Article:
There’s one thing that I want to just add that I learned in my first business, which was a jewelry company. I knew nothing about pricing and you could tell. What I learned was there is a certain price, and I learned this also in my business coaching, there is a certain price at which it is not worth selling or it is not worth doing the job. And getting the job at any cost will put you out of business, or put you into debt. Remember, your time and your energy and the people in your company have value. And if you are underbidding jobs, then you’re, it’s an opportunity cost. You’re taking away from the opportunity to work on a more profitable job.
Every client is not a good client. Every job is not a good job. And you have to know your floor and know that, okay, because I used to think if I don’t make it this investment level, if I make it any higher, they’re going to say no. And then I realized, if I do it at this price, it’s not worth my time to do it. I’m not actually making money this way.
I had one, kind of, independent contractor job that I was doing, that my husband would call my $2 an hour job because, because of all the things that always came up and just made my time less and less valuable. So remember that a job only has value if it’s profitable. If it’s not profitable, then just getting the job is not, I know a lot of times we think, well, if we build a reputation or we… but what happens is you get a reputation for being the low ball. And then you always have to be the low ball and small businesses never want to have to compete on price if they can help it. Offer value that your customers can see the value. And even being transparent about, well, I can’t do this for less than this, and here’s why. And you don’t want me to, and here’s why. You don’t want your contractor to go out of business halfway through your job. We’ve heard those nightmare stories.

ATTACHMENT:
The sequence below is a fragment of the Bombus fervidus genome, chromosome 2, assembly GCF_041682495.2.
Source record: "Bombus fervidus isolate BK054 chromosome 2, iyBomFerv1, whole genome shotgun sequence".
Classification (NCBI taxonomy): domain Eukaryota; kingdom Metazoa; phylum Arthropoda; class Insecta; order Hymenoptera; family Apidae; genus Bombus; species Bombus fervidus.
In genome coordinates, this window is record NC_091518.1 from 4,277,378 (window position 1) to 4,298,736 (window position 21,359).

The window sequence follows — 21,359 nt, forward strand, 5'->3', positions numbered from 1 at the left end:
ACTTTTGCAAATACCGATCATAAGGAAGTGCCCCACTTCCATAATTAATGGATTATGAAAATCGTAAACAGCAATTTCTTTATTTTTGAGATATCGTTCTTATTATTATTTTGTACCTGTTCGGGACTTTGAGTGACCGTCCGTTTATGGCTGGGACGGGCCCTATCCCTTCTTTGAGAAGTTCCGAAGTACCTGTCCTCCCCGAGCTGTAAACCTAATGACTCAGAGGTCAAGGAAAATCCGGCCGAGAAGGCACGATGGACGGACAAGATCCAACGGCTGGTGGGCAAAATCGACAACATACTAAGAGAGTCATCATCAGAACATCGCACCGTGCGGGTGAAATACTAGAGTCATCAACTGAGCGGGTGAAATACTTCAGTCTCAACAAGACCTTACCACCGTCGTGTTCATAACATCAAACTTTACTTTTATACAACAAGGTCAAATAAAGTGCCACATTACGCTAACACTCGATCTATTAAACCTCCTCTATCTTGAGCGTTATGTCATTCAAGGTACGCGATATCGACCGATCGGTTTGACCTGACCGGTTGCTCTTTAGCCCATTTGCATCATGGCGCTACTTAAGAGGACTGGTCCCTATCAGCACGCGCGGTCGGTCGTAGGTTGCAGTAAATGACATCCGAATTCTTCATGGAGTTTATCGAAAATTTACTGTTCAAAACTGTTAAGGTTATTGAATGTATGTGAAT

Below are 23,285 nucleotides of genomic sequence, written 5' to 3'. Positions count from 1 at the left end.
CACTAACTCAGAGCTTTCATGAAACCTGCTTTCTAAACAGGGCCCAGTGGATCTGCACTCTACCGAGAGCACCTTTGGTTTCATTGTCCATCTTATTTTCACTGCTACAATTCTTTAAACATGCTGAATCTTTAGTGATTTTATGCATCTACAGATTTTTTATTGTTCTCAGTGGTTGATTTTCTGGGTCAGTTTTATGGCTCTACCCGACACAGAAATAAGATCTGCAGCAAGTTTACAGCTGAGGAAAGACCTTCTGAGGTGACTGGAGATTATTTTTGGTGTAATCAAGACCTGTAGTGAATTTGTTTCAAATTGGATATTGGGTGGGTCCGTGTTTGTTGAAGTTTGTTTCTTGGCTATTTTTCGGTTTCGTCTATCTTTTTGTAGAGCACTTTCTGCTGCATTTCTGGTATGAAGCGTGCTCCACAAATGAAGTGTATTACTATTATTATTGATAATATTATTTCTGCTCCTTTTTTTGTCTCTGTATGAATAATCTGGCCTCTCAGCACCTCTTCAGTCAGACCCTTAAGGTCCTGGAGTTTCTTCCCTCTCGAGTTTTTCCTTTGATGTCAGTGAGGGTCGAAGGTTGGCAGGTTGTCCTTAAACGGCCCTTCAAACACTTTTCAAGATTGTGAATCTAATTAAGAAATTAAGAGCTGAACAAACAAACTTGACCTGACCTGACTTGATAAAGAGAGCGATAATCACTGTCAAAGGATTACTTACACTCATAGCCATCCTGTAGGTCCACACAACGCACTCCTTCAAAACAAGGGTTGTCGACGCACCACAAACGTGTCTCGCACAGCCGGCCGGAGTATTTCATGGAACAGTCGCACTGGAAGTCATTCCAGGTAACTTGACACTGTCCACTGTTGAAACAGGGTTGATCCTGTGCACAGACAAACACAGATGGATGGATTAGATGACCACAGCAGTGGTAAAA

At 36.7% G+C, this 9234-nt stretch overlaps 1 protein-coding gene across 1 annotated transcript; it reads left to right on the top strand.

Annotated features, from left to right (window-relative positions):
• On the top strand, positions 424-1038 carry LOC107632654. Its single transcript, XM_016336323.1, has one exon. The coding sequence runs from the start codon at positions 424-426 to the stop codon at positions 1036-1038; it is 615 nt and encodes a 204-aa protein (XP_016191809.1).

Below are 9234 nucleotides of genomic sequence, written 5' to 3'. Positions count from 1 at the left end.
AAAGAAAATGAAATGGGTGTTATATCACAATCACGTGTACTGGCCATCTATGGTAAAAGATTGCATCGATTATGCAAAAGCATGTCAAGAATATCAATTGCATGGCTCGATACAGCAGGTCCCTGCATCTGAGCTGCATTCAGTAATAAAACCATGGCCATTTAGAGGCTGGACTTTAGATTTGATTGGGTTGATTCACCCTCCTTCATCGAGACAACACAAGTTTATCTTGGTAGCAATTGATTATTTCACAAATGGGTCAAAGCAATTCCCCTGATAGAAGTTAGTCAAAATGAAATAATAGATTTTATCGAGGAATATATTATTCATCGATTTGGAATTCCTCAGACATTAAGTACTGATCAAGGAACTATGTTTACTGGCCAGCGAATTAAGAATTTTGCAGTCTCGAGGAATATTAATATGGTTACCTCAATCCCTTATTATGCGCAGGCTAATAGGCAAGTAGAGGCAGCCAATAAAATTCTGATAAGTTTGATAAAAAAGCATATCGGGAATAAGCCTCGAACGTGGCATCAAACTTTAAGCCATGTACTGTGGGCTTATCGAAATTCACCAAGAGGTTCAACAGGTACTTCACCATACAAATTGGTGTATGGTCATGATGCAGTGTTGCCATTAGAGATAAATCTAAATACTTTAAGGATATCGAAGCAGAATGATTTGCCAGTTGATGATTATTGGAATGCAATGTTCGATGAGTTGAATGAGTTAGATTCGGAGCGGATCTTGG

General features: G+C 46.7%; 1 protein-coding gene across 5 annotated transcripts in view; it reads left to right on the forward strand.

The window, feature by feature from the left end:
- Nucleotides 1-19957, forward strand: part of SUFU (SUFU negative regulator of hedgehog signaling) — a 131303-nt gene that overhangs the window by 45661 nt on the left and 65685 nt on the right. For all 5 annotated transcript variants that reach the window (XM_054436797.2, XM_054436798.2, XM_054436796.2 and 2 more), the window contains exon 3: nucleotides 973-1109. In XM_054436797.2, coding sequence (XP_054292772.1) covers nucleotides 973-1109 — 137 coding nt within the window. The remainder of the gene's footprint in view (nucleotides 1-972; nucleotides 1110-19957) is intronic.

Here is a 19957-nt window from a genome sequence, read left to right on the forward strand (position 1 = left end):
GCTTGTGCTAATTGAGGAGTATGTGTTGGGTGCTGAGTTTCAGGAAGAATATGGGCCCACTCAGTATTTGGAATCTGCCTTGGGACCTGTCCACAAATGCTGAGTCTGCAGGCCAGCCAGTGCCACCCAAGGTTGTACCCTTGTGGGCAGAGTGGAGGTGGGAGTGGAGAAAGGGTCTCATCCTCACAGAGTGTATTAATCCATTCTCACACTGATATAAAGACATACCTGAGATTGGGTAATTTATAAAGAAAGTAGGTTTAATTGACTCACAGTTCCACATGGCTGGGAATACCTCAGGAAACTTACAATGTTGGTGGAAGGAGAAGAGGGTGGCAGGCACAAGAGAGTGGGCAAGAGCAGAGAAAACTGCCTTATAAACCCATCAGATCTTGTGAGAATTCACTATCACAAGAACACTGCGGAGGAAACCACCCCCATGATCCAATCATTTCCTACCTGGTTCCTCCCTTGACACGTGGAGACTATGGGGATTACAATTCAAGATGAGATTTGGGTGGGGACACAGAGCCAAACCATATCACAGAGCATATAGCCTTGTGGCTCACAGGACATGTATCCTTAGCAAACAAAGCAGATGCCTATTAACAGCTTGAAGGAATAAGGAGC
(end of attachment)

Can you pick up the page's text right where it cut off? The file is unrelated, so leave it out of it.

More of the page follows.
[00:41:57] Rob Williams: Yeah,
[00:41:57] Donna Leyens: Where your construction is halfway done. The contractor goes under and you’re stuck and you’ve prepaid them some amount of money. And now you’re stuck with a half finished construction job. So that’s from the customer side, we don’t want that to happen either.
[00:42:15] Rob Williams: Dad used to give me some advice, which I didn’t really understand it at the time. I don’t know if he understood it. But he used to say the best job that you did was the job you didn’t do. And so I had to put that through my head a lot of times. So I guess what it really meant was the best decisions we made were turning down jobs and just take those good ones because I was doing so many different things.